Faye Moskowitz is a Washington, D.C.-based memoirist and short story writer.
Her Face in the Mirror: Jewish Women on Mothers and Daughters; And The Bridge Is Love; Whoever Finds This: I Love You; A Leak in the Heart; Peace in the House
1987 Nominee for Pushcart Prize, Awarded the 1993 and 1994 PEN Syndicated Fiction Award (Spring Break and "And Go Seek")
Which one or two American books or plays would you yourself recommend to the foreign leaders?
This is an impossible task, to winnow out a lifetime of reading and decide on one or two books for a foreign leader to read. But if I have to choose, I might say James Agee's A Death in the Family because of its universal themes of love and loss. It could certainly show people from other places how much we have in common. And as for a play, I guess if pinned down, I'd opt for Tony Kushner's Angels in America, for its exploration of events and themes peculiar to this country, but universal, as well.
Who in your childhood—for example, parent or teacher—encouraged you to read books, and which one or two books do you remember most fondly?
I grew up in a household where the only books were written in Yiddish, and there were few enough of them. My parents did not read anything but newspapers, generally the Daily Forward, written in Yiddish. So encouraging me to read in English was a task that fell to my teachers and mainly to the head librarian in the Jackson, Michigan Public Library, a refuge and an endless fountain to quench my thirst for reading. It seems to me now that I was largely self-taught. It was my goal to read every book in the library, and I can tell you the names of authors beginning with "A" and "B" as testimony to the prodigious amount of reading I managed to do. I remember E. Nesbit (much further down the alphabet), whose books enchanted me.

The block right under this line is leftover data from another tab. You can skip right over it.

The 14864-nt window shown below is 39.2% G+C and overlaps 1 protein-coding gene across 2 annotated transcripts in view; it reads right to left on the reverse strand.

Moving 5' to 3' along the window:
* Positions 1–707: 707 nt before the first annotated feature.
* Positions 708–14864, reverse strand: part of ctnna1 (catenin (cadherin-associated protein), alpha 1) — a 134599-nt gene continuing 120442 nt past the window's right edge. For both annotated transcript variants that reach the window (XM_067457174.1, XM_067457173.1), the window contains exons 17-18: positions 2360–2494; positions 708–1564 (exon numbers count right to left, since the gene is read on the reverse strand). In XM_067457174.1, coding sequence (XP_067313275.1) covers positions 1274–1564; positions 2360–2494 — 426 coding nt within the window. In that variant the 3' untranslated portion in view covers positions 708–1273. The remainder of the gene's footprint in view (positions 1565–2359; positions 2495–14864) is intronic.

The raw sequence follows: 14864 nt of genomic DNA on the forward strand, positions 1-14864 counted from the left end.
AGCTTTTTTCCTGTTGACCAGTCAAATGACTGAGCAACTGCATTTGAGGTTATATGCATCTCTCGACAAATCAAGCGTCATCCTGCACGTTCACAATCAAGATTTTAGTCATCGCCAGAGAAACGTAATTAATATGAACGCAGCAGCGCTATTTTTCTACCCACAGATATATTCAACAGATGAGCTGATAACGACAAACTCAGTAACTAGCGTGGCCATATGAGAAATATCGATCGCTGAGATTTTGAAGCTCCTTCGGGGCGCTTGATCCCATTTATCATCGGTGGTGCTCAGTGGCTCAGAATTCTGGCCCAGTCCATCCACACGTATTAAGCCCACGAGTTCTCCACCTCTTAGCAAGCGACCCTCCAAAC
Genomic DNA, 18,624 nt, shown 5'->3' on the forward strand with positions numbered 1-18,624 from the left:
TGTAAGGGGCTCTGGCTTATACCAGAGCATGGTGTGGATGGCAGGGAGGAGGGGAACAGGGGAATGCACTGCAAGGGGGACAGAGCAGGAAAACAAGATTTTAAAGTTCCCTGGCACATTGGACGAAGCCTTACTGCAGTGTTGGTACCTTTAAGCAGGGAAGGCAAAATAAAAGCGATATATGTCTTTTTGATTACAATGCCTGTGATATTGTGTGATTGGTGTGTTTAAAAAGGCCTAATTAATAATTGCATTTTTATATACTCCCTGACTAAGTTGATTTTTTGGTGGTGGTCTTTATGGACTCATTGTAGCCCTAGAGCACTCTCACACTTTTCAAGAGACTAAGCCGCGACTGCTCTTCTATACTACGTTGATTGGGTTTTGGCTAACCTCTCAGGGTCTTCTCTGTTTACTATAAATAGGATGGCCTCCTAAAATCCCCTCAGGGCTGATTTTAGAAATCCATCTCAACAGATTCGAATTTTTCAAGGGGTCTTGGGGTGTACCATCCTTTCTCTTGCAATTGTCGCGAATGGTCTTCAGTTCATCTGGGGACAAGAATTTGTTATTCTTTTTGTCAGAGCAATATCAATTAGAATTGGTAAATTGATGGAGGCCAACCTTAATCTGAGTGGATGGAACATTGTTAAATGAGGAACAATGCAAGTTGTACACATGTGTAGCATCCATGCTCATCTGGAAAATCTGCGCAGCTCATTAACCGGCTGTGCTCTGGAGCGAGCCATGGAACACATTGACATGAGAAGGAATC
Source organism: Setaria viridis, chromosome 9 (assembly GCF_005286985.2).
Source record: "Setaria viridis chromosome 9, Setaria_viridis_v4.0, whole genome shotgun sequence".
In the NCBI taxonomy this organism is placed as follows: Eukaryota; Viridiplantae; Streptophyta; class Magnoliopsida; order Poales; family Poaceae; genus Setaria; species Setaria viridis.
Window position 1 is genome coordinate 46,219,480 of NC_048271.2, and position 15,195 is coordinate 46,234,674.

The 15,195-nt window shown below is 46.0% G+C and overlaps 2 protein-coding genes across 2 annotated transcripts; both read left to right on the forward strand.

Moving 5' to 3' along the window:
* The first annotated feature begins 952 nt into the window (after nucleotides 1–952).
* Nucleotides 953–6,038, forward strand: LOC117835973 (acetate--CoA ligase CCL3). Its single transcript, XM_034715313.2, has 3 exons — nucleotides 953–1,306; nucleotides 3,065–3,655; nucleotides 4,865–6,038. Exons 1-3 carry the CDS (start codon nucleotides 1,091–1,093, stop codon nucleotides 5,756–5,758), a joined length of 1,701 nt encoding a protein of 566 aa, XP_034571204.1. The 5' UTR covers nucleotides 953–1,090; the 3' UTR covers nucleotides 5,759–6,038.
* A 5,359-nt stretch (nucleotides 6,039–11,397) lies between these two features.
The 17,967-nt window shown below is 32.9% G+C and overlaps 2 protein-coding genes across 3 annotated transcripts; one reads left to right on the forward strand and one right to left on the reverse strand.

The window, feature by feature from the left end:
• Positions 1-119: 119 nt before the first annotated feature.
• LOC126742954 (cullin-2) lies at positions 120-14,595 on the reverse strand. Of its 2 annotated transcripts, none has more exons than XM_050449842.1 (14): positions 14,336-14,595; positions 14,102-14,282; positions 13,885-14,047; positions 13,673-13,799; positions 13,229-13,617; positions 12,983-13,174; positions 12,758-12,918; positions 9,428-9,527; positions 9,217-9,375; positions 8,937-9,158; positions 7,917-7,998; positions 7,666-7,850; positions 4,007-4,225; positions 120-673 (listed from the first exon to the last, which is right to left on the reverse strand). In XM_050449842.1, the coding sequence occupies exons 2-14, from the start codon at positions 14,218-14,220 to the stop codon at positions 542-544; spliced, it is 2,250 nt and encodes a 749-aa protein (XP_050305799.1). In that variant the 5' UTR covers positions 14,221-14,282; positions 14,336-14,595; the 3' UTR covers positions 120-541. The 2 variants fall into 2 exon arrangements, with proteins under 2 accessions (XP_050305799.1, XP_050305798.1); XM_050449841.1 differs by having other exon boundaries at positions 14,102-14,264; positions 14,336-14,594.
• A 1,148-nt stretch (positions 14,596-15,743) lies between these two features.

Which books by writers of the other G8 countries (Canada, France, Germany, Italy, Japan, Russia, the United Kingdom) have been most important to you as a writer?
Early on I made no distinction in my reading concerning an author's country of origin (E. Nesbit is an early example). But as I grew and my tastes became more guided and more sophisticated, I came across memorable work from other countries. Camus's The Stranger still haunts me with its unforgettable opening line. Alan Paton's Cry the Beloved Country was another book that still resonates with me, as does any work by Nadine Gordimer. I discovered Aldous Huxley early on, and Point Counterpoint helped shape me as a writer. I read all of Hermann Hesse in the ’70s and I go back to Franz Kafka again and again, especially his short story, "The Metamorphosis." Vladimir Nabokov influences me to this day, especially his memoir of childhood.